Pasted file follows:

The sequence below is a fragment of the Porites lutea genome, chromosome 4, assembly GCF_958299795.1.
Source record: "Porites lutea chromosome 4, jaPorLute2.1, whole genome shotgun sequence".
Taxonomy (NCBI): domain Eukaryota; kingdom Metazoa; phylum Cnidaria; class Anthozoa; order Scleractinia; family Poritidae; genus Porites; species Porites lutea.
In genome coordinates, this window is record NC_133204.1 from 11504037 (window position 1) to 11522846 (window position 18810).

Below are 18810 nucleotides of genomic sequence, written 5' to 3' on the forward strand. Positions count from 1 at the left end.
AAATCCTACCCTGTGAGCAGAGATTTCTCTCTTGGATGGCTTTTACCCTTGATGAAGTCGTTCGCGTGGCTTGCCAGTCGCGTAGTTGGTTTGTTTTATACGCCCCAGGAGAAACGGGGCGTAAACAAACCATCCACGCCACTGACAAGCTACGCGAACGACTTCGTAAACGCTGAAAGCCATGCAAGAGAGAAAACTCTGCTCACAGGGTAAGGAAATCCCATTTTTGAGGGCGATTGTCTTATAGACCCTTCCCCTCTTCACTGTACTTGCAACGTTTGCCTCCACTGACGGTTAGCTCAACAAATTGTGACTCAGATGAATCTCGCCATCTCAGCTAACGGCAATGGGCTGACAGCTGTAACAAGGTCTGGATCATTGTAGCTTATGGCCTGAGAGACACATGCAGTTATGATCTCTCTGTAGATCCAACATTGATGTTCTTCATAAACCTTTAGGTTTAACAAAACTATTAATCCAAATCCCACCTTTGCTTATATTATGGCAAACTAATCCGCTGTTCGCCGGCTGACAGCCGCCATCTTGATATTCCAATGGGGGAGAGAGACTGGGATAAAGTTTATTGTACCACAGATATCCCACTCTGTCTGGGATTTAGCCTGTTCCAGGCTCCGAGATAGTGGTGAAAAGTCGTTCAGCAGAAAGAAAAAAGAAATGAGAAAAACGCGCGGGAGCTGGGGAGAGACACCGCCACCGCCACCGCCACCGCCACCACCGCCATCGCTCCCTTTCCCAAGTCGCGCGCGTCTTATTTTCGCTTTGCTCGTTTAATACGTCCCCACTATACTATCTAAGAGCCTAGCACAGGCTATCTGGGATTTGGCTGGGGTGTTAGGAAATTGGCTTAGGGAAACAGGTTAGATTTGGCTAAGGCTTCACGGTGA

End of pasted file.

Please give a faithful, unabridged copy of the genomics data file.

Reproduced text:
The sequence below is a fragment of the Porites lutea genome, chromosome 4, assembly GCF_958299795.1.
Source record: "Porites lutea chromosome 4, jaPorLute2.1, whole genome shotgun sequence".
Taxonomy (NCBI): domain Eukaryota; kingdom Metazoa; phylum Cnidaria; class Anthozoa; order Scleractinia; family Poritidae; genus Porites; species Porites lutea.
In genome coordinates, this window is record NC_133204.1 from 11504037 (window position 1) to 11522846 (window position 18810).

Below are 18810 nucleotides of genomic sequence, written 5' to 3' on the forward strand. Positions count from 1 at the left end.
AAATCCTACCCTGTGAGCAGAGATTTCTCTCTTGGATGGCTTTTACCCTTGATGAAGTCGTTCGCGTGGCTTGCCAGTCGCGTAGTTGGTTTGTTTTATACGCCCCAGGAGAAACGGGGCGTAAACAAACCATCCACGCCACTGACAAGCTACGCGAACGACTTCGTAAACGCTGAAAGCCATGCAAGAGAGAAAACTCTGCTCACAGGGTAAGGAAATCCCATTTTTGAGGGCGATTGTCTTATAGACCCTTCCCCTCTTCACTGTACTTGCAACGTTTGCCTCCACTGACGGTTAGCTCAACAAATTGTGACTCAGATGAATCTCGCCATCTCAGCTAACGGCAATGGGCTGACAGCTGTAACAAGGTCTGGATCATTGTAGCTTATGGCCTGAGAGACACATGCAGTTATGATCTCTCTGTAGATCCAACATTGATGTTCTTCATAAACCTTTAGGTTTAACAAAACTATTAATCCAAATCCCACCTTTGCTTATATTATGGCAAACTAATCCGCTGTTCGCCGGCTGACAGCCGCCATCTTGATATTCCAATGGGGGAGAGAGACTGGGATAAAGTTTATTGTACCACAGATATCCCACTCTGTCTGGGATTTAGCCTGTTCCAGGCTCCGAGATAGTGGTGAAAAGTCGTTCAGCAGAAAGAAAAAAGAAATGAGAAAAACGCGCGGGAGCTGGGGAGAGACACCGCCACCGCCACCGCCACCGCCACCACCGCCATCGCTCCCTTTCCCAAGTCGCGCGCGTCTTATTTTCGCTTTGCTCGTTTAATACGTCCCCACTATACTATCTAAGAGCCTAGCACAGGCTATCTGGGATTTGGCTGGGGTGTTAGGAAATTGGCTTAGGGAAACAGGTTAGATTTGGCTAAGGCTTCACGGTGA